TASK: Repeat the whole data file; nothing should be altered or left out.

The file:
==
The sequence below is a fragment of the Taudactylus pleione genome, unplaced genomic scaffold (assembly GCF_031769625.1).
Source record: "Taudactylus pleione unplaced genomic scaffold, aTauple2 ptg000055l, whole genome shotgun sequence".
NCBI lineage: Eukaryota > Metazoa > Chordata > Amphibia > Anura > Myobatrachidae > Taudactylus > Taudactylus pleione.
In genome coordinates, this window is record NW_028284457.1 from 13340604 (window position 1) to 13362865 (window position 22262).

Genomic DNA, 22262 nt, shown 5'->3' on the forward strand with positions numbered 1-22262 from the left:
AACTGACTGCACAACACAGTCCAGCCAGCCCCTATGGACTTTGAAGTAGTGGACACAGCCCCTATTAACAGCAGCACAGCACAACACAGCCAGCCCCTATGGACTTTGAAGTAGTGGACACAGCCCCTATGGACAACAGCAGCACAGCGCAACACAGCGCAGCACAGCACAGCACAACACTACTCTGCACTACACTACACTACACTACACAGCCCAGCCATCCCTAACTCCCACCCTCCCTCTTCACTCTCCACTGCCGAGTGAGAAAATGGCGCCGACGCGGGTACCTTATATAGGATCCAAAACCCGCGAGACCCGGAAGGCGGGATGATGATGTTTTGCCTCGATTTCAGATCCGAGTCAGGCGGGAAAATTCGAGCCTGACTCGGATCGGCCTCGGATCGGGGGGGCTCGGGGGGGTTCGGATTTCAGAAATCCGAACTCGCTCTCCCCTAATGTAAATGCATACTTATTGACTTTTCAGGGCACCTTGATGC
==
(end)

The sequence below is a fragment of the Taudactylus pleione genome, unplaced genomic scaffold (assembly GCF_031769625.1).
Source record: "Taudactylus pleione unplaced genomic scaffold, aTauple2 ptg000055l, whole genome shotgun sequence".
NCBI lineage: Eukaryota > Metazoa > Chordata > Amphibia > Anura > Myobatrachidae > Taudactylus > Taudactylus pleione.
In genome coordinates, this window is record NW_028284457.1 from 13340604 (window position 1) to 13362865 (window position 22262).

Genomic DNA, 22262 nt, shown 5'->3' on the forward strand with positions numbered 1-22262 from the left:
AACTGACTGCACAACACAGTCCAGCCAGCCCCTATGGACTTTGAAGTAGTGGACACAGCCCCTATTAACAGCAGCACAGCACAACACAGCCAGCCCCTATGGACTTTGAAGTAGTGGACACAGCCCCTATGGACAACAGCAGCACAGCGCAACACAGCGCAGCACAGCACAGCACAACACTACTCTGCACTACACTACACTACACTACACAGCCCAGCCATCCCTAACTCCCACCCTCCCTCTTCACTCTCCACTGCCGAGTGAGAAAATGGCGCCGACGCGGGTACCTTATATAGGATCCAAAACCCGCGAGACCCGGAAGGCGGGATGATGATGTTTTGCCTCGATTTCAGATCCGAGTCAGGCGGGAAAATTCGAGCCTGACTCGGATCGGCCTCGGATCGGGGGGGCTCGGGGGGGTTCGGATTTCAGAAATCCGAACTCGCTCTCCCCTAATGTAAATGCATACTTATTGACTTTTCAGGGCACCTTGATGC